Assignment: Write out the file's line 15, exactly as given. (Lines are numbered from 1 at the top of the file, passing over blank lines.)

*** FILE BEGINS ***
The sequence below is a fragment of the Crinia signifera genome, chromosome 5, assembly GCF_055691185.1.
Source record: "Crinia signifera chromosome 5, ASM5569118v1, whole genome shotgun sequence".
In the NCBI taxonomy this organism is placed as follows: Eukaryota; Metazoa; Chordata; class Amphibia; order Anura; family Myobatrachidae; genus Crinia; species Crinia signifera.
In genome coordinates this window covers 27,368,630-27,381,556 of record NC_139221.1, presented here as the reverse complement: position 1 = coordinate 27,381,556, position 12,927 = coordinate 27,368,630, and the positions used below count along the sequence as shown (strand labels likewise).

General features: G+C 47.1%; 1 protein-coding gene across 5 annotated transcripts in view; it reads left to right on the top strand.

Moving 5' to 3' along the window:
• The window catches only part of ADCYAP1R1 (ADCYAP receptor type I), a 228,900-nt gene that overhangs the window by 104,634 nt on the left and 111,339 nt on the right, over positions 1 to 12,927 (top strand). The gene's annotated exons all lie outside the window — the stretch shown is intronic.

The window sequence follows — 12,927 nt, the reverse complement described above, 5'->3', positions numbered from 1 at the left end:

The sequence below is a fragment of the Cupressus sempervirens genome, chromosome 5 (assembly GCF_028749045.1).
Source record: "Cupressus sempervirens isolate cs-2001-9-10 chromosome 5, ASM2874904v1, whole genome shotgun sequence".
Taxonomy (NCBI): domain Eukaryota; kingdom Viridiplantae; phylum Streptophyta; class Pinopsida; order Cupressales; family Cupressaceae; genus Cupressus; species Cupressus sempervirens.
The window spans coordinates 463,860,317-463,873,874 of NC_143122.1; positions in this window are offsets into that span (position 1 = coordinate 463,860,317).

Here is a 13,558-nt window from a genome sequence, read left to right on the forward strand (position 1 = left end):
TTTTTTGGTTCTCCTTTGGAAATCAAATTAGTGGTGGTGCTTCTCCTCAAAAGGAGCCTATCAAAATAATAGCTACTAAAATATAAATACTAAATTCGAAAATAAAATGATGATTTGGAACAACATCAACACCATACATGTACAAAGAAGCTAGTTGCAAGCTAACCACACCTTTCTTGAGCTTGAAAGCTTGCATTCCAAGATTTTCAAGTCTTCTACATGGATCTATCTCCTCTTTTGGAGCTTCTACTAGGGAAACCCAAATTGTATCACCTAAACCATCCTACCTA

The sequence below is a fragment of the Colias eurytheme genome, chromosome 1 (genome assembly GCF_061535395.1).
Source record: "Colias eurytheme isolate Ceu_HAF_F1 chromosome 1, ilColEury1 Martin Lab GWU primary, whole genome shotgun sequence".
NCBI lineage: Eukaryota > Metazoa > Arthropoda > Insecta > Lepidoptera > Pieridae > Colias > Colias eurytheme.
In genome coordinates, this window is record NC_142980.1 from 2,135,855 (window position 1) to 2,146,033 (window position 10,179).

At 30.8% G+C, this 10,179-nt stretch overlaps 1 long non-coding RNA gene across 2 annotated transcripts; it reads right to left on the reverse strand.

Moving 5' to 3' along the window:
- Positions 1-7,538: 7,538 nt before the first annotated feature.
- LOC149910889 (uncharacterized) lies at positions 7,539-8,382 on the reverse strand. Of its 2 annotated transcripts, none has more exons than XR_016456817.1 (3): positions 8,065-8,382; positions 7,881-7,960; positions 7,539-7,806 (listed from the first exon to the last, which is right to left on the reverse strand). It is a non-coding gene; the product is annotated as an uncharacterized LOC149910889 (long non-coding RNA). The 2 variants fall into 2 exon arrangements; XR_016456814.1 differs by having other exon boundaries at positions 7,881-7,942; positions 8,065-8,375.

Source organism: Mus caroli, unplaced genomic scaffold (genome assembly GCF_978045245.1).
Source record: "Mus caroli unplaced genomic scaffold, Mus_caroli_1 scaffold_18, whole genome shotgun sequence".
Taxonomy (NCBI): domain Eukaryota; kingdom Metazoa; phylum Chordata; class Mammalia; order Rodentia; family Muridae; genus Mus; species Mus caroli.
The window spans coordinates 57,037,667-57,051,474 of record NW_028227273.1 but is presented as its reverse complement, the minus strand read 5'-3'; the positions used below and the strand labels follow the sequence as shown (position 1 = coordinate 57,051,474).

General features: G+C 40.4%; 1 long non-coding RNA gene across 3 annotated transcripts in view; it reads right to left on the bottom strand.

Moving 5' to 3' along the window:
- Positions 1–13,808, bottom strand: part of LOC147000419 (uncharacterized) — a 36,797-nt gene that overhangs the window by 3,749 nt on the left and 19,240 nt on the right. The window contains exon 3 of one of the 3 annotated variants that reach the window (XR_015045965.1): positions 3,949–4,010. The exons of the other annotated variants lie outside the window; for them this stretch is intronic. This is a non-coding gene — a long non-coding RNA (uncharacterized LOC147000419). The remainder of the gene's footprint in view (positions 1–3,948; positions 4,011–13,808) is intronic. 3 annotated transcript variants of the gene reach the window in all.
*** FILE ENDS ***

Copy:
The sequence below is a fragment of the Colias eurytheme genome, chromosome 1 (genome assembly GCF_061535395.1).